Aquaman Is About To Hit A Major Box Office Milestone

about X hours ago from

Say what you will about the state of the DC Extended Universe films, but Aquaman is continuing its box office domination around the world. The film, which stars Jason Momoa, has been the number one movie in theaters since its December 21 debut and, according to The Hollywood Reporter, is set to stay in the top slot again this weekend.

Based on estimates, this weekend will also see the film cross the $1 billion worldwide mark, making it the first DC Entertainment film to do so since 2012's The Dark Knight Rises, which ended it's run with an impressive $1.084 billion at the box office.

While it's global box office success hugely eclipses the other entries in the DCEU--the next highest-earning movie is Batman v Superman at $873 million--it's still not the most domestically profitable film for the franchise. That honor goes to Wonder Woman, which earned $412 million at the domestic box office. To compare, Aquaman's domestic haul currently sits at $268 million, per Box Office Mojo. That number also leaves it trailing behind Batman v Superman and Suicide Squad in North America. Of course, that just goes to show the international appeal of Aquaman, which has already earned over $700 million overseas.

Destiny Split: Industry Reacts To Bungie Breaking Up With Activision

about X hours ago from

In one of the bigger gaming news stories so far in 2019, Bungie and Activision announced that they are breaking up. Going forward, Bungie will self-publish the Destiny franchise, with Activision instead focusing on its own series like Call of Duty.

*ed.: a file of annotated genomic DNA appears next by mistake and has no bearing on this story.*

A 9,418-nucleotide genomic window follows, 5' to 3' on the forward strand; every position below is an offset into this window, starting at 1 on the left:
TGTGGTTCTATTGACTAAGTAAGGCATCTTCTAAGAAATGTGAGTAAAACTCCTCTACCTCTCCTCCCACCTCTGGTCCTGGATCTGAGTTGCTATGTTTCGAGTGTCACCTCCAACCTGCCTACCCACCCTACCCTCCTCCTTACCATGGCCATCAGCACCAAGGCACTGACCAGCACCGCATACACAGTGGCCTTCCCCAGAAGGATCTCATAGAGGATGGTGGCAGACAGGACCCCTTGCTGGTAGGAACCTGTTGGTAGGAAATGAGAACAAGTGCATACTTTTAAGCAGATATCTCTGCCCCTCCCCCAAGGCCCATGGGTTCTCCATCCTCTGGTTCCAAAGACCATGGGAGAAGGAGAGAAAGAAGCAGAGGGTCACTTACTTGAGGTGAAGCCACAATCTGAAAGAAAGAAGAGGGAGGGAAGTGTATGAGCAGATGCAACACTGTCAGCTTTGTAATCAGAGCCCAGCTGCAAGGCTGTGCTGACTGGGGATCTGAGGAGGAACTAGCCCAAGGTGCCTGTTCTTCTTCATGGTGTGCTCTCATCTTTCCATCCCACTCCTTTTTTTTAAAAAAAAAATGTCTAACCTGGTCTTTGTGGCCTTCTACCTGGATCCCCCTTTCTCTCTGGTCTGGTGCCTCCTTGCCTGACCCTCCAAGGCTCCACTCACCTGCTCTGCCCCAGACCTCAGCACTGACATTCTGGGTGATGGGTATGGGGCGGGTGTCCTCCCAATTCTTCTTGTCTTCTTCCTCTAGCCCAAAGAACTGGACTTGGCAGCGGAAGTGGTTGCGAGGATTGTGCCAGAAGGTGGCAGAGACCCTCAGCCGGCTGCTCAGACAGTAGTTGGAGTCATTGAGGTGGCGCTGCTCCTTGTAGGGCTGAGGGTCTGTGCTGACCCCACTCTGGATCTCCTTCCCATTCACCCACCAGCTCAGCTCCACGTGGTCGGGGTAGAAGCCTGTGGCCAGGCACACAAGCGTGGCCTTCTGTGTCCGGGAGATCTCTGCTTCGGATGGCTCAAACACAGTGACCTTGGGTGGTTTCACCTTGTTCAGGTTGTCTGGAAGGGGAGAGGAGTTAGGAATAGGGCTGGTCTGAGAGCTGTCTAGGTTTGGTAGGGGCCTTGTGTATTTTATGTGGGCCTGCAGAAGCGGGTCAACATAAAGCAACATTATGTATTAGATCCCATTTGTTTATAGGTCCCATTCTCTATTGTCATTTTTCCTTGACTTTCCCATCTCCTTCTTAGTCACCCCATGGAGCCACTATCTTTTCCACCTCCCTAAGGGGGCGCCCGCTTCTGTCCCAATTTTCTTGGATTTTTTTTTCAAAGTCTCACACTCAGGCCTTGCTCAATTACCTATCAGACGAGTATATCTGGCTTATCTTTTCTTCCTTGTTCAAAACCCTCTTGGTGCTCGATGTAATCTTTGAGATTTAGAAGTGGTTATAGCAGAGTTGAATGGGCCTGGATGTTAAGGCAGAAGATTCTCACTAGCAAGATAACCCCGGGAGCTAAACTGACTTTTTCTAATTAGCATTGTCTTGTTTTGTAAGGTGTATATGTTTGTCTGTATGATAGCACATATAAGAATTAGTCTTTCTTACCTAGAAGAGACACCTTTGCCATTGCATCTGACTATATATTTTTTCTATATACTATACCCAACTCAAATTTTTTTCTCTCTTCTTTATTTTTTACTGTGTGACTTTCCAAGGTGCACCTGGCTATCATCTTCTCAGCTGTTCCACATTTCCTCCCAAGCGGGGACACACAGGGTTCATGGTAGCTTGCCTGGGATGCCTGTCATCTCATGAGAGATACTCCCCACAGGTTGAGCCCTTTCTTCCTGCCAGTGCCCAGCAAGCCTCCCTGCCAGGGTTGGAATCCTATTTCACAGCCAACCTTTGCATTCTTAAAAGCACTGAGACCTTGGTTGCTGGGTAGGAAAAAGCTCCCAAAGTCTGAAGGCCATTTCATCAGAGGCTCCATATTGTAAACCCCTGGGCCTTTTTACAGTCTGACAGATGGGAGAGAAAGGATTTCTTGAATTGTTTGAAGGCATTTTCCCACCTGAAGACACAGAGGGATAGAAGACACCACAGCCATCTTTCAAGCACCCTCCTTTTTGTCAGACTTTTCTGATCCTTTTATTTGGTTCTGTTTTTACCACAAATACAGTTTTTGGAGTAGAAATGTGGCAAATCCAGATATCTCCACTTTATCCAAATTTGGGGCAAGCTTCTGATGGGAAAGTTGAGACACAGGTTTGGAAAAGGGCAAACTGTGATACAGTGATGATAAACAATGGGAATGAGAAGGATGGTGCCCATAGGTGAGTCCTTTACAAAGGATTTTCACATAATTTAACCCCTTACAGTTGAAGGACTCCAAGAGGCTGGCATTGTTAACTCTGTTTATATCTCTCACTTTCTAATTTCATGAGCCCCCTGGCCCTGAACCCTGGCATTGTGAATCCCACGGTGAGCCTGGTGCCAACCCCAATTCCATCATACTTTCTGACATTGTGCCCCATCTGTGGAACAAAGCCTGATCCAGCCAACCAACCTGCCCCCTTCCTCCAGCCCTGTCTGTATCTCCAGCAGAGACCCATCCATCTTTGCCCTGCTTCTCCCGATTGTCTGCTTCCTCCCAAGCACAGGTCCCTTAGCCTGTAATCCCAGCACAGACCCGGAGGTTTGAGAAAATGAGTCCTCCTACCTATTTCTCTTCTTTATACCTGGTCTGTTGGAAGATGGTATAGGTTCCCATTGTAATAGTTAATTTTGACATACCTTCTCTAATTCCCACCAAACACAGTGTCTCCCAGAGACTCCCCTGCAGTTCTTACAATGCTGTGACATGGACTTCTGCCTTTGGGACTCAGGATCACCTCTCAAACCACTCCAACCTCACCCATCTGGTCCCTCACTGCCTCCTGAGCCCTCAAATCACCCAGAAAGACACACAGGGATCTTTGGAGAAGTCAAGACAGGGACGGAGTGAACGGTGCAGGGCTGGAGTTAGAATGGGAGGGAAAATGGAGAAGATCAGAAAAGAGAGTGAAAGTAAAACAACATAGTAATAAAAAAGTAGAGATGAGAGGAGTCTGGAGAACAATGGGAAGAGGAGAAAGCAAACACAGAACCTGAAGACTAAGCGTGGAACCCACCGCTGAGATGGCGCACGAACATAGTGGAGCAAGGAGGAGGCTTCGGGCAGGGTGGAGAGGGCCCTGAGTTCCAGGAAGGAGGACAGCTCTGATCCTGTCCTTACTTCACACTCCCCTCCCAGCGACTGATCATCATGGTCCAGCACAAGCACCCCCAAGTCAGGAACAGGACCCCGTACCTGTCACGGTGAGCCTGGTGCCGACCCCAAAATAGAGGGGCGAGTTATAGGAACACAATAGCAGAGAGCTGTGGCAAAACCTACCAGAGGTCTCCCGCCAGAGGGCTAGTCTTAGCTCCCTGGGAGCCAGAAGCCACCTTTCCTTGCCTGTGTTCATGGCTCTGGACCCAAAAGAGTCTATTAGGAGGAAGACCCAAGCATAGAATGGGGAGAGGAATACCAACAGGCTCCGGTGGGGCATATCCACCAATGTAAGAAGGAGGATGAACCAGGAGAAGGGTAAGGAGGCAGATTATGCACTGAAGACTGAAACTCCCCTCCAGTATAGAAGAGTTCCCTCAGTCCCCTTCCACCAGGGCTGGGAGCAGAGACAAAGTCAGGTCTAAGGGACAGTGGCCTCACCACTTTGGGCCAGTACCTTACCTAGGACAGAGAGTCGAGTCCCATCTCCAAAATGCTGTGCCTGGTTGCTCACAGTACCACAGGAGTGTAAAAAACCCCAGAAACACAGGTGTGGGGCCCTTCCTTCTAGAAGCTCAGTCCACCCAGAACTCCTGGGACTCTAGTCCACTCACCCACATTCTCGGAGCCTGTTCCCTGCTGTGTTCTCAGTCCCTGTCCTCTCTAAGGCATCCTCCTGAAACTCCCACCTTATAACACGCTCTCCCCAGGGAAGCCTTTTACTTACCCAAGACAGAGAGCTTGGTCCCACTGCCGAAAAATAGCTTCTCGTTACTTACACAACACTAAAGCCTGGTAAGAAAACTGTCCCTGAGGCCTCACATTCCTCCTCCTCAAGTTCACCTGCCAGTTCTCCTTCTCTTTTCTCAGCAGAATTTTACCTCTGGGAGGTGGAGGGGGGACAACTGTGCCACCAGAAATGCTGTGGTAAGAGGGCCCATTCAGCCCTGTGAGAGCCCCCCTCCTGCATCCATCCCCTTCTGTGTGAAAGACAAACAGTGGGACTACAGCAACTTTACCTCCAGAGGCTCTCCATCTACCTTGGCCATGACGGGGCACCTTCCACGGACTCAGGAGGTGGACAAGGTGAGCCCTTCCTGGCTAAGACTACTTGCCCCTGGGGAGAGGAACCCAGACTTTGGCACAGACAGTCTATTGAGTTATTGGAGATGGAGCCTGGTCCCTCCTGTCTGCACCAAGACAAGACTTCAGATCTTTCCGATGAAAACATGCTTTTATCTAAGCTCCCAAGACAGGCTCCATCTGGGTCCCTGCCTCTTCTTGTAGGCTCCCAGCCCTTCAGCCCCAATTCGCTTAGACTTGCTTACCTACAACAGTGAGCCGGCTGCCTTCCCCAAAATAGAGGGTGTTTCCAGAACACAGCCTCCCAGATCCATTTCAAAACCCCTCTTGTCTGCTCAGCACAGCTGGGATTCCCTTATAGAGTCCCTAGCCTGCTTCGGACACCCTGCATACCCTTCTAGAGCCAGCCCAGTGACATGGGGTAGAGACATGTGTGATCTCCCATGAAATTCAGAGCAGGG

It's big news, and many people from the video game industry reacted. Xbox boss Phil Spencer weighed in, as did Nick Chester of Fortnite studio Epic Games. Many more people commented on the news as well, and you can see a roundup of takes below.

As part of the breakup, Bungie gets full control of the Destiny intellectual property. The transition from Activision to Bungie has already begun, and the two say they will "work closely" to ensure a smooth transition.

Bungie Confirms Destiny Will Split Off From Activision

about X hours ago from

Bungie will assume publishing rights of the Destiny series from Activision, the former Halo developer announced today. This will mark the end of a 10-year contract established in 2010, which saw Activision help Bungie to launch its first project after it gained its independence from former owner Microsoft.

The process of transitioning Destiny's publishing from Activision to Bungie has already begun, according to a post on Bungie's website. There's no word on any immediate impact on Destiny 2, and Bungie says the companies are "committed to making sure the handoff is as seamless as possible."

This story is developing...

Bungie And Destiny Are Splitting Off From Activision

about X hours ago from

Bungie will assume publishing rights of the Destiny series from Activision, the developer announced today. This will mark the end of a 10-year contract established in 2010, which saw Activision help Bungie to launch its first post-Halo project after it gained its independence from former owner Microsoft.

The process of transitioning Destiny's publishing from Activision to Bungie has already begun, according to a post on Bungie's website. There's no word on any immediate impact on Destiny 2, but it's likely development on the game's post-launch content will continue as previously announced. The PC version--which operates using the Activision-owned Blizzard Battle.net launcher--will "still receive full support on BattleNet and we do not anticipate any disruption to our services or your gameplay experience," Blizzard confirmed.